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Humpback whale corpse in fish farm raises questions

A dead humpback whale is seen floating near Tofino, B.C., in this March 27, 2013, handout photo.

Handout/The Canadian Press

Investigators from Fisheries and Oceans Canada are trying to determine how an adult humpback whale ended up dead inside a fish farm on the West Coast of Vancouver Island.

A Mainstream Canada representative says it looks like the whale died at sea, drifted in and then floated up inside the salmon pens. But Larry Paike, Director of Conservation and Protection for DFO thinks that unlikely.

"There is no visible trauma. It hasn't been shot, thank goodness, it hasn't been hit by a boat," he said Thursday. "So there are a number of possible scenarios. One it dies of natural causes, drifts into a hole in the predator net and once it bloats comes up underneath. That is kind of like trying to shoot a hockey puck from centre ice into a golf cup holder.

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"A more likely scenario is it was feeding, became disoriented, confused … and somehow became encumbered with the ropes from the predator net, or the predator net itself, and then subsequently drowned."

Mr. Paike said a necropsy would be done Friday to determine cause of death.

"Certainly water in the lungs would indicate to me it's drowned," he said.

But Laurie Jensen of Mainstream Canada, which runs the farm in Ross Pass, north of Tofino, said she thinks the whale was already long dead when it hit the nets.

"It appears it drifted into the system and then got hung up," she said.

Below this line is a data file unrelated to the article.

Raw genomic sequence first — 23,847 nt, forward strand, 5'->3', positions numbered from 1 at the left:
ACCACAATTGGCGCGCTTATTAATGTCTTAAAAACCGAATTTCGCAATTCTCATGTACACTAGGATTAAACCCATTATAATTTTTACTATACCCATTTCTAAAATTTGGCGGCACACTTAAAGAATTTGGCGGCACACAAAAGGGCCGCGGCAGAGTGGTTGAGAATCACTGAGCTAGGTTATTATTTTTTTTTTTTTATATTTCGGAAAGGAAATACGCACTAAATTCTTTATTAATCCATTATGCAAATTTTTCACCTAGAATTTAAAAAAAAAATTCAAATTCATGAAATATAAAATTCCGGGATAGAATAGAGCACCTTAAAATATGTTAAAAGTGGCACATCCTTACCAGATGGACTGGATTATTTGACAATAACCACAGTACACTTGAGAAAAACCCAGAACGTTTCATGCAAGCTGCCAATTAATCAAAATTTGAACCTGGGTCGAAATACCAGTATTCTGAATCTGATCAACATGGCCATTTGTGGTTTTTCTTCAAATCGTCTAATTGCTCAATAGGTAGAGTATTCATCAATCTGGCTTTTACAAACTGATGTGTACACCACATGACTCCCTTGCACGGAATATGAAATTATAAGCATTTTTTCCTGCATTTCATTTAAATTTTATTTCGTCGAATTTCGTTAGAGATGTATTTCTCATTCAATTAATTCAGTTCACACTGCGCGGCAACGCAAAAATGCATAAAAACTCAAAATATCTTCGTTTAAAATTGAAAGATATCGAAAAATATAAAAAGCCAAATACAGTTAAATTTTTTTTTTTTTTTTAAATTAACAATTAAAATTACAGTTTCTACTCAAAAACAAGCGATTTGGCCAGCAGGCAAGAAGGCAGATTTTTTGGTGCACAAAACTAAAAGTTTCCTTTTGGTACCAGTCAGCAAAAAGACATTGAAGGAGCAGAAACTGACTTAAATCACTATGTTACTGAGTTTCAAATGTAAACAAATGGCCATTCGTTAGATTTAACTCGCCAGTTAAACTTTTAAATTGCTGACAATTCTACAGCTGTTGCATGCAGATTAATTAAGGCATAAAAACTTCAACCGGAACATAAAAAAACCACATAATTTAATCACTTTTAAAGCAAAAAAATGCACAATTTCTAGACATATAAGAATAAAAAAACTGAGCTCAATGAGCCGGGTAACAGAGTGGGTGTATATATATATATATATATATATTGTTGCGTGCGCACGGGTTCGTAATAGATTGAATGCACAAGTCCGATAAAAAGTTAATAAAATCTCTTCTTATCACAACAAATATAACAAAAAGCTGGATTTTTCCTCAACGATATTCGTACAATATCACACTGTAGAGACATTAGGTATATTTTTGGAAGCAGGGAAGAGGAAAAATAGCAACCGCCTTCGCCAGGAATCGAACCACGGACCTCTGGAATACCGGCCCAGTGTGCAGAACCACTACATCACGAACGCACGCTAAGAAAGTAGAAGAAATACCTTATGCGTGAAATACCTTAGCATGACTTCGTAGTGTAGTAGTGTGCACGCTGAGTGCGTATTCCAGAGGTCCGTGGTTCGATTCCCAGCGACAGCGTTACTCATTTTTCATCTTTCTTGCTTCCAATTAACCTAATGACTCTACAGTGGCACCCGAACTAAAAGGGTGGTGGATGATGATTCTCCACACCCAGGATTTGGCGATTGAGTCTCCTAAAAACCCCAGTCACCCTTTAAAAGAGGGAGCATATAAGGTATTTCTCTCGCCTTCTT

Salmon farms have been criticized in the past over the number of sea lions, seals and marine birds that have died in their nets, but there haven't been any reports before of whales getting caught.

Steve Lawson, an environmental activist who lives in the area, said the discovery of the humpback corpse raises troubling questions.

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"That area is on the way to Hot Springs Cove and it gets a lot of boat traffic," he said. "If a dead whale was floating in that area, somebody would have seen it, and news like that really spreads fast. It could have floated there and drifted into the nets, but that would be very unusual. "

Mr. Lawson said it will be interesting to see if DFO investigators find any signs of net cuts on the whale's body.

Ms. Jensen said it appears the whale died some time ago, but divers who did a routine net inspection two days ago didn't see any dead whale.

"One would think a very large whale would have been noticed," said Ms. Jensen.

But she added at this point the farm operators don't know for sure what happened and they are co-operating with the DFO investigation.

Ms. Jensen said Mainstream, which operates farms in several different locations on the B.C. coast, has never had any problems with humpback whales trying to get into its pens.

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She said whale was found Wednesday morning when it floated up beside and underneath the main containment net, which is protected by the outer ring of predator nets.

Ms. Jensen said Mainstream staff, who are at the farm around the clock, did not see or hear anything to suggest a big animal was struggling in the predator nets.

"There was no net changes, no activity and they hadn't seen any whales near the farm, or near any of the farms," she said.

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About the Author
National correspondent

Mark Hume is a National Correspondent for The Globe and Mail, based in Vancouver, writing news and feature stories on a daily basis about his home province of British Columbia. His weekly column, which often challenges the orthodoxy on environmental issues, appears every Monday. More

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